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I made this for you 

Two artists who create art for your home

Glass artist Nancy Gong is committed to her research.

Every piece she makes is created for a person. So when she was designing a piece for a couple who loved to fly, she new she had to try to understand that feeling.

Her husband's birthday was coming up; he'd always wanted to go gliding. She wasn't going to go up herself. "I came up with all these excuses," she says. But she also needed to complete her research.

"Ultimately the two reasons I went up were: It was the opportunity for an experience of a lifetime I'd never have again," she says. "The second reason was I needed to see what these people were seeing when they're up in their plane."

She can usually keep her feet on terra firma. To design a series of glass panels for a tomato sauce company's conference room, for example, she spent time in grocery stores and vegetable gardens. For residential clients, she'll often spend time talking and thinking.

"I have lots and lots of questions," she says. "I like to find out what's really meaningful to them. There may not be any obvious imagery to go with that. What I'll do is sort of let it stew. So when I am ready to sit down to create the design I still may not know where it is, but it's up there someplace."

Though all of Gong's art can be identified by its bold, energetic, musical style, she makes every piece suit its owner.

All the work that goes into commission pieces has a reward. "They're saying I love your work and I want to live with it," she says.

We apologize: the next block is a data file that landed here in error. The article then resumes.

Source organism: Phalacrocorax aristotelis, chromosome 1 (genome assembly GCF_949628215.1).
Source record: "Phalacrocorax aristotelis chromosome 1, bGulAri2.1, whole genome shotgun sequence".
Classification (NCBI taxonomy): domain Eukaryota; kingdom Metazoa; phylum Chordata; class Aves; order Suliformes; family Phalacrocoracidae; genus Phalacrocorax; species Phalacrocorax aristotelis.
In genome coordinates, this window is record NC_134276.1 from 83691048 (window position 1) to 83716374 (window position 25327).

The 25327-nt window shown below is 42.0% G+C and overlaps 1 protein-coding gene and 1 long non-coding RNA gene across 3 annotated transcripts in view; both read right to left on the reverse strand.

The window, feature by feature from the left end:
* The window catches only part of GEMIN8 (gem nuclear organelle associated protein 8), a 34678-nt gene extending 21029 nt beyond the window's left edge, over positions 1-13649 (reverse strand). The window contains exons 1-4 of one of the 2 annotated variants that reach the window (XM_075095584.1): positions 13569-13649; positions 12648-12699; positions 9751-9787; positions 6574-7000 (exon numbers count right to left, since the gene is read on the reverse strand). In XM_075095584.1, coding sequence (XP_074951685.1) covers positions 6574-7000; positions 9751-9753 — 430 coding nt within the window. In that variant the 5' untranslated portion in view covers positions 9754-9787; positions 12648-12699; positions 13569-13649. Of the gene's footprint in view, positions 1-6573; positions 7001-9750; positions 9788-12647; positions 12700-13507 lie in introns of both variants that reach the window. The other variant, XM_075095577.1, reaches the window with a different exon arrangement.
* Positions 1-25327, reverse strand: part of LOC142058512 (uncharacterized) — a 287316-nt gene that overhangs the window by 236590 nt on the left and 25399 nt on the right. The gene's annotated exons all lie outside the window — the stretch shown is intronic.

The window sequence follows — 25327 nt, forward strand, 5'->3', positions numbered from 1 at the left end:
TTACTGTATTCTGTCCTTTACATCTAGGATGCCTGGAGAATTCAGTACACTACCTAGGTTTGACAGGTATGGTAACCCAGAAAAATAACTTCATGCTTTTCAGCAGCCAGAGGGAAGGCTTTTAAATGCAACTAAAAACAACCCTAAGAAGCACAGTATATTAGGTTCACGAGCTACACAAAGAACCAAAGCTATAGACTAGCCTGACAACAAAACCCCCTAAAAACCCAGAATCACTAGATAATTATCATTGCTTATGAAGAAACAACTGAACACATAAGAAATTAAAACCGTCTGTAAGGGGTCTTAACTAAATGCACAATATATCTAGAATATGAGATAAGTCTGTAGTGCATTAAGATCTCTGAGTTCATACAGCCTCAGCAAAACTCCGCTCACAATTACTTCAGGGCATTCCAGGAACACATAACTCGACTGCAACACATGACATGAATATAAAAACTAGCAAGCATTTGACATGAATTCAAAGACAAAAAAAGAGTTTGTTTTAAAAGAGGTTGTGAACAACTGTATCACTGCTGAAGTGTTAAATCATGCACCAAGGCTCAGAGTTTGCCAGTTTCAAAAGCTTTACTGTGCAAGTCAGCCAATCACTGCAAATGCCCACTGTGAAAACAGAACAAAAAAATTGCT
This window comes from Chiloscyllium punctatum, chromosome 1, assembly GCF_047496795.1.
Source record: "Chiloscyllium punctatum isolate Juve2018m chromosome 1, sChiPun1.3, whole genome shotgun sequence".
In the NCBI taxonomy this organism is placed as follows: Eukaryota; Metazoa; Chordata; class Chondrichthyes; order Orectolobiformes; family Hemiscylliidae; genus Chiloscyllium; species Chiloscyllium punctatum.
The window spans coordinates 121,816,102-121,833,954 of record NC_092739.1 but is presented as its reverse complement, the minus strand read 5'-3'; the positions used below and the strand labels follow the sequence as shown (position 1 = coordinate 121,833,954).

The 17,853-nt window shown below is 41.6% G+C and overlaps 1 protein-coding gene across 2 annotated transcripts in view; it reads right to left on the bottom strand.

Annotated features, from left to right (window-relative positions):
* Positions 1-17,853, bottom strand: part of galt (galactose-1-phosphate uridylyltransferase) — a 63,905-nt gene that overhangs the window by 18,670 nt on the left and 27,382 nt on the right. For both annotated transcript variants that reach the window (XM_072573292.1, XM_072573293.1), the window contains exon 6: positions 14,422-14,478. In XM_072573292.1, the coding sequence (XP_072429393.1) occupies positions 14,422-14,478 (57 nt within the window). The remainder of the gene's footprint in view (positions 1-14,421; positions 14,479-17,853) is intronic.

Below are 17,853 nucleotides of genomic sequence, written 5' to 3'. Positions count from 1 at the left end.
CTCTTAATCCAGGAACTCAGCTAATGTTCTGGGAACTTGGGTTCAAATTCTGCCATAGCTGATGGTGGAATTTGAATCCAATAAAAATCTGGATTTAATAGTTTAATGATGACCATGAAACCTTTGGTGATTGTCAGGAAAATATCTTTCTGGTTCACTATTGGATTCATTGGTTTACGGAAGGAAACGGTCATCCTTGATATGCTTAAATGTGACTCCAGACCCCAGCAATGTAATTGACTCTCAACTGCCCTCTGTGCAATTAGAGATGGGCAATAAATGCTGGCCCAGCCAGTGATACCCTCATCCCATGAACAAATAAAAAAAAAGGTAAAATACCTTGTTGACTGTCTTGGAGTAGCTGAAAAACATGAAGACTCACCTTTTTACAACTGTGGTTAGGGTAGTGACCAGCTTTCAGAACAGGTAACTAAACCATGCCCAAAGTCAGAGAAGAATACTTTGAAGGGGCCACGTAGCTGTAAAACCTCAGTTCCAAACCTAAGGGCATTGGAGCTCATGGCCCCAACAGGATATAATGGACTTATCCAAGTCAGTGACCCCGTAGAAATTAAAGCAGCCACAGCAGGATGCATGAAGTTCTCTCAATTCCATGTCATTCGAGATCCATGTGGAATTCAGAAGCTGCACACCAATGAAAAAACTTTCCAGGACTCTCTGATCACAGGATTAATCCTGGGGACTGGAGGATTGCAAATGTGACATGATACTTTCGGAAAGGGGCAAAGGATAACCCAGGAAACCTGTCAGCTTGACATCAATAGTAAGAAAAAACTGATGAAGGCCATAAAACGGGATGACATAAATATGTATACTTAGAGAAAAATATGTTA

So she takes hobbies, life events (a window for a couple married in Jamaica featured tropical flowers), and personal traits (she designed a playful, quirky shower enclosure for a couple with a great sense of fun) into account when she's creating a design. And as an architectural artist, environmental concerns play into the decisions about material and scale.

"It's very much interactive with the built environment," she says.

She invests so much time in the planning stage because she has to have the concept nailed before she sets hands to glass.

"Glass is such a beautiful material," she says. "It's reflective, it transmits light, it's such an interactive material that you can get lost in the glitz of the material. It's always been really important to me that the design stand on its own."

And, of course, with glass "there's no going back. It's a very, very unforgiving medium."

Her commissions --- anything from a set of windows to a textured industrial glass countertop --- typically take six to 12 weeks to complete. Her assistants sometimes ask if there's an easier way to do all the finishing instead of by hand.

"If it were easy," she says, "everyone else would be doing it."

Gong Glass Works,

Sitting on a bench of his own design, with wild, bright, metal shapes framing his head, Paul Knoblauch tries to remember when he decided to be a metal artist.

"There was a metal shop in high school and I decided to take a class," he says. "I knew at some point there was no turning back."